Perlite was known for centuries. But it’s only recently that it has found its way among farmers and gardeners. Perlite started making its mark in gardening circles during the mid-20th century. Its popularity grew steadily, and nowadays, you can find it as a component in almost every soil mix.
But its growth wasn’t so straightforward. As with any other novelty, there were a lot of questions asked. One big controversy was over the sourcing of perlite. There has been growing concern that perlite is contained with asbestos, which later turned out to be false.
In this article, we’ll focus on perlite from the compositional point of view. I will take you through the process of making perlite and directly challenge some of the claims surrounding perlite.
What is Perlite Made out of?
Perlite are small pebbles of natural glass that are found in volcanic deposits. This material forms when lava cools rapidly and traps water molecules inside. This results in a lightweight, porous material.
That sums up perlite in two sentences, but let’s return to the beginning.
Perlite begins its journey as obsidian. When obsidian is heated to extreme temperatures, the water trapped within the rock starts to vaporize, causing it to expand dramatically. It can expand to as much as twenty times its original volume.
This expansion occurs explosively, forming countless microscopic bubbles within the glassy structure. The bubbles created during this process, called hydration, account for its exceptional properties.
In the picture above, you can see how some of the obsidian remained unexpanded.
Where is the Main Source of Perlite?
You can find perlite deposits in all around the world. However, the main known perlite reserves are located along the Aegean coast in Turkey. Other huge resources of perlite can be found in Armenia or Greece.
These are usually countries or areas with active or historically active volcanoes.
Although perlite deposits are present relatively shallow below the earth’s surface, you would have a hard time finding it in nature. To come across a deposit, you would need to dig between 6 to 50 feet (2 to 15 meters) deep.
But that’s not too challenging for commercial extraction, for which the surface mining method is used.
Is Perlite Natural or Man Made?
Perlite, unlike many other gardening additives, is entirely natural. It comes from a volcanic rock bearing the same name.
However, if I were to bring you a piece of raw perlite, I’m sure you wouldn’t recognize it.
Raw perlite, as it is sourced in nature, is still a big rock that is oftentimes grey or can even bring a green, blue, or brown hue.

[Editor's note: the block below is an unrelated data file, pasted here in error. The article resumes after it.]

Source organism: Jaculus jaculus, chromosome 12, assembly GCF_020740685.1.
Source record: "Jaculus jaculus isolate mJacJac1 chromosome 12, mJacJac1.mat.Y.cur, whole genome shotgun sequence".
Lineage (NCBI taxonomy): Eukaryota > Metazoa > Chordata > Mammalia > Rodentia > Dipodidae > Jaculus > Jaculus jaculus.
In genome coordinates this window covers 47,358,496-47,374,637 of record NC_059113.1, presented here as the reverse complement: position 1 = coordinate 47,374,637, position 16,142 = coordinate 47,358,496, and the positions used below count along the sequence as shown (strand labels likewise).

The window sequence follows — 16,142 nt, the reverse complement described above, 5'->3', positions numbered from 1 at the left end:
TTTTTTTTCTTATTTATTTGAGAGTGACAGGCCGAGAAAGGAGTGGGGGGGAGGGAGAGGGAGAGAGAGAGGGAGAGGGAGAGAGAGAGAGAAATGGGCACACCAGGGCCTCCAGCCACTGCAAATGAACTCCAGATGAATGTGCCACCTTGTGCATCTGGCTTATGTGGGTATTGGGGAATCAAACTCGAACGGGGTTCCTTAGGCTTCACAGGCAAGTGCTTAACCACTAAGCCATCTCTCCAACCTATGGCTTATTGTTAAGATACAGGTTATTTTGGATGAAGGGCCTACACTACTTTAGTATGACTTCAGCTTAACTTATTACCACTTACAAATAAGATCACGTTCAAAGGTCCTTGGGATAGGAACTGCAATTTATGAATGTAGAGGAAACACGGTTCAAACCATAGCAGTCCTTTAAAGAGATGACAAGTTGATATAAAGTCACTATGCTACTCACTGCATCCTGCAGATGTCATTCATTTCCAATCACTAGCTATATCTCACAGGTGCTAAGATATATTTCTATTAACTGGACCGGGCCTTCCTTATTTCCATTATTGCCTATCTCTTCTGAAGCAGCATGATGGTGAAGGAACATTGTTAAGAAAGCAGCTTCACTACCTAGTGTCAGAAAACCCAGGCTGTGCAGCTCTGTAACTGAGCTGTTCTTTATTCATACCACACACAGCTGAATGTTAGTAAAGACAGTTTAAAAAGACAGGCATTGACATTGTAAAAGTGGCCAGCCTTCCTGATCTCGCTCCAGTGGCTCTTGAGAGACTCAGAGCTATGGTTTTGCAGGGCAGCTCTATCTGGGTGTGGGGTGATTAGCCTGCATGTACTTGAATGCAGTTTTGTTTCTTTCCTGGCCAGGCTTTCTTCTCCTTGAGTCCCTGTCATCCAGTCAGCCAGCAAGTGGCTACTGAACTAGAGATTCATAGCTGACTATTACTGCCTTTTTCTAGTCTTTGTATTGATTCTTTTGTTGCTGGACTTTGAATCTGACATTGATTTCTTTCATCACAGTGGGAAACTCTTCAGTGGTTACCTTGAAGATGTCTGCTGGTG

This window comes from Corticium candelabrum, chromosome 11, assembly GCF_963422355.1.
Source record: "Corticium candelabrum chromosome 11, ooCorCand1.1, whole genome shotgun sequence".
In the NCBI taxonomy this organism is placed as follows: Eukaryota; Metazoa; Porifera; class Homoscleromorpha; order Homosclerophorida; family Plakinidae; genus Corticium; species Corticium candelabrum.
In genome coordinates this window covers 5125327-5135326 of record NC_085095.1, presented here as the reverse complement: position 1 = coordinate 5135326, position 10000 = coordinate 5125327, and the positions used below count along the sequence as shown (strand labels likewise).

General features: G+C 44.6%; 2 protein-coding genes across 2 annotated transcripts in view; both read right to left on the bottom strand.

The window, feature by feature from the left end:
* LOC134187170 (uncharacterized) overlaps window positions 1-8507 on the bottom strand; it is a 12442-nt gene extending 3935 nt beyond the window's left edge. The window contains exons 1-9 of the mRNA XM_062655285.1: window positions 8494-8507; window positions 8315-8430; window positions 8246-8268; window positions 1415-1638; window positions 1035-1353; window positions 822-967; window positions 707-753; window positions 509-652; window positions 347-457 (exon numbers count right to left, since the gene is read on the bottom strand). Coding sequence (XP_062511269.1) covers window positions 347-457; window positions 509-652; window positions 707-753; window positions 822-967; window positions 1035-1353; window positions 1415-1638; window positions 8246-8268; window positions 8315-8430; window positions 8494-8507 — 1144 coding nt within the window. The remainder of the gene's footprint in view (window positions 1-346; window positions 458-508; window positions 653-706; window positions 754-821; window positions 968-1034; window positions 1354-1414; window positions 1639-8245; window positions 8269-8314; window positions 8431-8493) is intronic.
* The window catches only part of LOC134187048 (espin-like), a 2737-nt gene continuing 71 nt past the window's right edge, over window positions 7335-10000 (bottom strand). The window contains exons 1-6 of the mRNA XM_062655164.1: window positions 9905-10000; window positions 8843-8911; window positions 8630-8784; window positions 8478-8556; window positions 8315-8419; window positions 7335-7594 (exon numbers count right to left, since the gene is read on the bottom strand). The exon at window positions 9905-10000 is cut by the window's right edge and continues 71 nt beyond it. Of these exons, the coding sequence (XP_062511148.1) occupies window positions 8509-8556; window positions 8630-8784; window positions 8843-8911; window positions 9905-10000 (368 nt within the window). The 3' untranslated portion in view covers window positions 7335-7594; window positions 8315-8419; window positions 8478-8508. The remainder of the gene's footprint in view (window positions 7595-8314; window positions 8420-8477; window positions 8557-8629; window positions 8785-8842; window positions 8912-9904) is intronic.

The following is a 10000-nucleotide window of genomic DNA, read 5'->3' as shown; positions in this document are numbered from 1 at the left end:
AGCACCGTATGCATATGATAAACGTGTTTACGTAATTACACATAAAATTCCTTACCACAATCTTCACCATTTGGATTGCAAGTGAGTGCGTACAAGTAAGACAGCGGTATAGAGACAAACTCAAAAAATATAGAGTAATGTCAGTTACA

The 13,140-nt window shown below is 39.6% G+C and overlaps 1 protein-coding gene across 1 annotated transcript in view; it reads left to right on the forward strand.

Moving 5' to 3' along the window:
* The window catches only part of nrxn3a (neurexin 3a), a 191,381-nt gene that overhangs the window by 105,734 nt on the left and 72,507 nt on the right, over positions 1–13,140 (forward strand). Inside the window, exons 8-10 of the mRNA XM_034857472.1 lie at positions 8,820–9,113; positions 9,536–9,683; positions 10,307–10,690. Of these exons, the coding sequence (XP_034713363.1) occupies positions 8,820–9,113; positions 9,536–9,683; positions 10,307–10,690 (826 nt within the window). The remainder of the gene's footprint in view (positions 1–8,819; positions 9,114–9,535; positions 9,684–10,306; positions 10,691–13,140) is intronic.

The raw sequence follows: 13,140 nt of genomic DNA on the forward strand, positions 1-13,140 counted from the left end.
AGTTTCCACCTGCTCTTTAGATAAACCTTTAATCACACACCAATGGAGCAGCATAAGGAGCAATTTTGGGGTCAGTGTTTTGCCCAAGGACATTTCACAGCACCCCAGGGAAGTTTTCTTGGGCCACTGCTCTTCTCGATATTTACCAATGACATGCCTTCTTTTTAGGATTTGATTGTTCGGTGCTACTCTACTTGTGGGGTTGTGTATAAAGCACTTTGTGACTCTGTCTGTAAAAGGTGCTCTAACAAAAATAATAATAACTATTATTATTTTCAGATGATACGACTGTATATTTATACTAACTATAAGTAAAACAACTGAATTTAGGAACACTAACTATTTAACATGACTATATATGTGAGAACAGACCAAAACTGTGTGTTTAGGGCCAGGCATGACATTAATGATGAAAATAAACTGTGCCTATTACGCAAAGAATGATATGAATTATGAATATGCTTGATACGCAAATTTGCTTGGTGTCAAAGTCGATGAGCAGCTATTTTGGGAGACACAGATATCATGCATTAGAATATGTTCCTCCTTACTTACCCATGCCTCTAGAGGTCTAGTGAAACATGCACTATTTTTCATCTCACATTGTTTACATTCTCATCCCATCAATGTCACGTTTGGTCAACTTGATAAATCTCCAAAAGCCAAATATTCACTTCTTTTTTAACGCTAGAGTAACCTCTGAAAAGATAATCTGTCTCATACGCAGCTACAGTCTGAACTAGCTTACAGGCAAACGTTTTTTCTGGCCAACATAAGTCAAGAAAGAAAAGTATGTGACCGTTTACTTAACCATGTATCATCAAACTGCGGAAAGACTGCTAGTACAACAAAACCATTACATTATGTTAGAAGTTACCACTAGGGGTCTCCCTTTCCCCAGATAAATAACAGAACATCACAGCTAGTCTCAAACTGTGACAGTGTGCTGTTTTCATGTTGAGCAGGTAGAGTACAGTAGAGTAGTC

Once it’s mined, it is transported into a processing plant, where it’s crushed and screened to remove any impurities.
In the second stage, it is rapidly heated for a short time to a temperature of around 1600°F (900°C). In the furnace, it starts to expand and pop like popcorn, resulting in the sterile, white, and lightweight perlite you know and can get in your local gardening center.
Is Perlite Toxic to Humans or Bad for the Environment?
Perlite is often met with questions and confusion about its safety. Fortunately, there have been numerous studies that show that perlite and perlite dust are NOT toxic to humans.
Health surveillance studies of workers in perlite mines, who are naturally very exposed to perlite dust, indicate that their work does not adversely affect workers’ respiratory health. A similar conclusion was also reached by studies focusing on the mortality rates of residents around those mines.
I’m, of course, not talking about consuming perlite here. Perlite is a valuable asset in gardening, and it’s not intended for consumption. Although it is not toxic to humans or animals, you shouldn’t eat it. Your body can’t break it down, so trying to digest it would be like filling your stomach with stones.
To underline its safety, many toothpaste manufacturers use perlite in their products. It is added as a mild abrasive.
To answer the question of whether perlite is bad for the environment, it depends on the point of view. Perlite does not pollute the environment. However, it is a non-renewable resource. But there’s still plenty of left. Today, only about 1% of our global perlite has been mined.
But you can also look at things from a different angle – perlite mining and processing do impact wildlife and plant life in the surrounding areas. The process of heating perlite to achieve expansion also contributes to carbon emissions.
Does Perlite contain Asbestos?
Let’s stay with the question of perlite toxicity for a moment. There has been growing concern that perlite may be contaminated with asbestos, But this claim is wrong.
Asbestos is naturally found in the environment in underground rocks. But perlite is sourced and mined just a few feet under the ground and is never found in the company of asbestos. It cannot be contaminated unless it is, for some reason, stored with it. Which is nonsense.
Even though many institutes did testing on perlite and didn’t find any traces of asbestos.
Before you go…
Perlite is an excellent addition for plants, which also did not escape hostile glances. Despite all the concerns and confusion surrounding perlite, it is a non-toxic, natural material made from expanded volcanic glass bearing the same name. However, even too much of a good thing like perlite can be harmful. So don’t forget to check out my other article focusing on the perfect ratio of perlite to soil…